History of Electricity

The Brief Summary of the History of Electricity

The Greeks first discovered electricity about 3000 years ago. Its name comes from the word "elektron", which means amber. Amber is the fossilized yellow rock found in the sap of trees. The Greeks discovered that if they rubbed amber against wool, light objects (such as straw or feathers) would stick to it. This form of electricity is known as "static" electricity.

Although people have known about electricity since ancient times, they have only harnessed its power for about 250 years. Benjamin Franklin's electricity experiments, including his famous comet experiment in 1752. They showed how little we knew about electricity in the era of the American Revolution and the first industrial revolution.

Benjamin Franklin began working with electricity in the 1740s. He conducted many different experiments to try to understand more about it. Mr. Franklin believed that lightning was like water (i.e., a fluid). To test this, he attached a metal key to a kite and flew the kite during a thunderstorm. When the key was charged with electricity, he had evidence that lightning flowed like water. Mr. Franklin's experiments led to his invention of the lightning rod.

We still use many of the words he helped develop to describe electricity today: charge, discharge, conductor, electrician, and electrical discharge. One of the first major breakthroughs in electricity occurred in 1831, when British scientist Michael Faraday discovered the basic principles of electricity generation. Based on the experiments of Franklin and others, he observed that he could create or "induce" electric current by moving magnets inside coils of copper wire.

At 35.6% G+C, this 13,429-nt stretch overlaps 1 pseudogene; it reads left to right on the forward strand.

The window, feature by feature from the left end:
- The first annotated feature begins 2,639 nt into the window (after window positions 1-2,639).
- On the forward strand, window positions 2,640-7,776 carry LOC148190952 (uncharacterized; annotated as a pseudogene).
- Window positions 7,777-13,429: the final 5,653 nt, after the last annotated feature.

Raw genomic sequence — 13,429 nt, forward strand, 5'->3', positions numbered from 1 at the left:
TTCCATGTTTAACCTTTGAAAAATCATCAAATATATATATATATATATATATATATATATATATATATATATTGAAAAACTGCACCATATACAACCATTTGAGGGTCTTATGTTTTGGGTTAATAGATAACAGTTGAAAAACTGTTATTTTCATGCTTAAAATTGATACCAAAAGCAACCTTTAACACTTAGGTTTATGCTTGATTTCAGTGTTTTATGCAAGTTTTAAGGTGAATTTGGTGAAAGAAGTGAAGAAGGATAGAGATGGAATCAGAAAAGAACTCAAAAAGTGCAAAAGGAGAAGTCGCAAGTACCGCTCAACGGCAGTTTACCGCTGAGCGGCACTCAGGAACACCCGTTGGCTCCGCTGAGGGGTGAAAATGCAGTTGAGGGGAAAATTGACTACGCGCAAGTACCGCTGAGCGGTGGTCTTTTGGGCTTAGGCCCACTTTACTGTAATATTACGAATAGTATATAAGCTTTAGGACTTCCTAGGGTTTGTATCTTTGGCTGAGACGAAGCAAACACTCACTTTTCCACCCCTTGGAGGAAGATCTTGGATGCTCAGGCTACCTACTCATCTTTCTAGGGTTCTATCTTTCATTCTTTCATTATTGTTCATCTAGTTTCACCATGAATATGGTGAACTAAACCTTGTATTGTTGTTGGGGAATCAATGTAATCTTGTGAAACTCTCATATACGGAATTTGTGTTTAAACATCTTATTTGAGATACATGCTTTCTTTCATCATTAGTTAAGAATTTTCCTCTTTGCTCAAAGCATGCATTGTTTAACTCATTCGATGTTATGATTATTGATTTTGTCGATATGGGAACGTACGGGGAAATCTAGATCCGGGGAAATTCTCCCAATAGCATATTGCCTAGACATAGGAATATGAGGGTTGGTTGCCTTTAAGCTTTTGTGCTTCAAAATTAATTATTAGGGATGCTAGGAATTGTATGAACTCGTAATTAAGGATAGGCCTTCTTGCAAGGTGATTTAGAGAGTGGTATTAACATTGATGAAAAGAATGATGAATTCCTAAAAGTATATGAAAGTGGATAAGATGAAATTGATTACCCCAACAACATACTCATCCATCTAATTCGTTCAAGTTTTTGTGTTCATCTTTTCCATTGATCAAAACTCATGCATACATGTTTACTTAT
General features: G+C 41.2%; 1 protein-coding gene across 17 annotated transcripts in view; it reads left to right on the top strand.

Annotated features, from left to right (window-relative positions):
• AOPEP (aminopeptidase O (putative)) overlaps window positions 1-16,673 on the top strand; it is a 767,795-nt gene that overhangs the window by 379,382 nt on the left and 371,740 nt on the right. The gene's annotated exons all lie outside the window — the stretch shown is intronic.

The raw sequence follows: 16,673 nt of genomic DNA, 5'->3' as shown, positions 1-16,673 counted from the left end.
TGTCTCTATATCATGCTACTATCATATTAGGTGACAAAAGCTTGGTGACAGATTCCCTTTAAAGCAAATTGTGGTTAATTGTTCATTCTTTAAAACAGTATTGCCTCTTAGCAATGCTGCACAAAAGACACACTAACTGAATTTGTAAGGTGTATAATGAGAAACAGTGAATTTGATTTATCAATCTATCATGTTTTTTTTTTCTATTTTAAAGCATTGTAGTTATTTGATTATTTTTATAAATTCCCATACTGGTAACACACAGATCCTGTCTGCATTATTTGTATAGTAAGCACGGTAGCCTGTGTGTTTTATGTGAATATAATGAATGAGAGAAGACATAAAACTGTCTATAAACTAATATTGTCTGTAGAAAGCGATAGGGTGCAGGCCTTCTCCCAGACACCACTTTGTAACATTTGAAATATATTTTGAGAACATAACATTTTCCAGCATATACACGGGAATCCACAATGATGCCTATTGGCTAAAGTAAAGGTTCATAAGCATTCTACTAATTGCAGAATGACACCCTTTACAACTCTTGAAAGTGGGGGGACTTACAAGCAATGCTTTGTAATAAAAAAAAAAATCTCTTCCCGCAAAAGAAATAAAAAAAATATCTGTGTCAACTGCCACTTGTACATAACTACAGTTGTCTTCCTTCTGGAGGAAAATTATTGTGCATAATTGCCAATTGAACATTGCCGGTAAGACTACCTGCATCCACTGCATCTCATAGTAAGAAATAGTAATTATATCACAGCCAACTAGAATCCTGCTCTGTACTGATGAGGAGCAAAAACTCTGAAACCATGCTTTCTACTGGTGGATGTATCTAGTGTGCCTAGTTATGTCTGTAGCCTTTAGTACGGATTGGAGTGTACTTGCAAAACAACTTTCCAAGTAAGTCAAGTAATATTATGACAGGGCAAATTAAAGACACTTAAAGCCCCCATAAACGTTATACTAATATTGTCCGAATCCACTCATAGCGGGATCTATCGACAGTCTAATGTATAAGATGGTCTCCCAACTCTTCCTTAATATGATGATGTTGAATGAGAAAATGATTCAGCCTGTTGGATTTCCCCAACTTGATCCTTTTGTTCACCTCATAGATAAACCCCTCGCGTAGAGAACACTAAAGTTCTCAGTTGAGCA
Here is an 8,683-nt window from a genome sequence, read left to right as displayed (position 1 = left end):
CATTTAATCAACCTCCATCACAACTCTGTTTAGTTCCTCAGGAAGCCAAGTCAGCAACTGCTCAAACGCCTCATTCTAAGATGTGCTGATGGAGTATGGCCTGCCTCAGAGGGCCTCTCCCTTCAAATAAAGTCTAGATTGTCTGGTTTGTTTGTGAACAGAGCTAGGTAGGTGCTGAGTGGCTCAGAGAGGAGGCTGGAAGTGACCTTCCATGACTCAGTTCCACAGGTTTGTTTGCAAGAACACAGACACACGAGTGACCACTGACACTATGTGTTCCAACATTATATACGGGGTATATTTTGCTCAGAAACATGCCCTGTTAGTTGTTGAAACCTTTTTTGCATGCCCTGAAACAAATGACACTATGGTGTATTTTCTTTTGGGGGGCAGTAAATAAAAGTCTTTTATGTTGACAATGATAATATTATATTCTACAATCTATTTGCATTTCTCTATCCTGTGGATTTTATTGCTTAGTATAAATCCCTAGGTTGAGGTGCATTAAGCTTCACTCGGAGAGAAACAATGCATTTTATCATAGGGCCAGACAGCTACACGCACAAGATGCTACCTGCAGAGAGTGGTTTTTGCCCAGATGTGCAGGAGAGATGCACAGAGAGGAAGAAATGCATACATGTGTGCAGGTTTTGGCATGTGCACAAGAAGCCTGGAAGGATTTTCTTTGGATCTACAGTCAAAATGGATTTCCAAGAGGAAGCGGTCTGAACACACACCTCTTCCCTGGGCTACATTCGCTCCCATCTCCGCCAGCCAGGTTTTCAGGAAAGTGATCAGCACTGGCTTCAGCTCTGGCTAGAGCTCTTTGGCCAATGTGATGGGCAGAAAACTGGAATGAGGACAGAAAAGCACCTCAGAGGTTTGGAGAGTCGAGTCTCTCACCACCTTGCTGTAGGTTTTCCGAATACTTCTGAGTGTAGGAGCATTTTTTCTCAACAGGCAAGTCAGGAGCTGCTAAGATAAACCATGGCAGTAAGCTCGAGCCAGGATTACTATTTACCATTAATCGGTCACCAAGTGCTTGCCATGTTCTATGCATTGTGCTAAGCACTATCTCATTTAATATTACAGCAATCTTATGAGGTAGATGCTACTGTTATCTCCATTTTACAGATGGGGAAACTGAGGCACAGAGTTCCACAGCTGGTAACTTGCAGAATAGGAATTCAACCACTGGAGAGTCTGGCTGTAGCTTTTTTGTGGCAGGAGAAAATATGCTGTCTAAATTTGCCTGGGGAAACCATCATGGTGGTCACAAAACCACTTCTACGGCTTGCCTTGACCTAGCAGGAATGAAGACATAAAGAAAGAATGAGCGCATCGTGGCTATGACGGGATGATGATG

The discovery of electromagnetic induction revolutionized the way we use energy. In fact, Faraday's process is used in modern power production, although today's power plants produce much stronger currents on a much larger scale than Faraday's portable device.

Increasing applications of electricity explain the growing use of fuels such as natural gas, oil, and coal in power generation rather than direct uses such as heating or transportation. In 1900, for example, less than two percent of natural gas, oil, and coal were used to produce electricity. A century later, 30 percent of our natural gas, oil and coal use was devoted to electric power.

Increased access to electricity has illuminated once-dark corners of the world. As international development groups and economists point out, access to electricity is a hallmark of advanced societies and a basic requirement for economic progress. Of course, much remains to be done. In 2009, the International Energy Agency estimated that nearly 70 percent of people in sub-Saharan Africa lacked access to electricity. That means that 585.2 million people remain in the dark.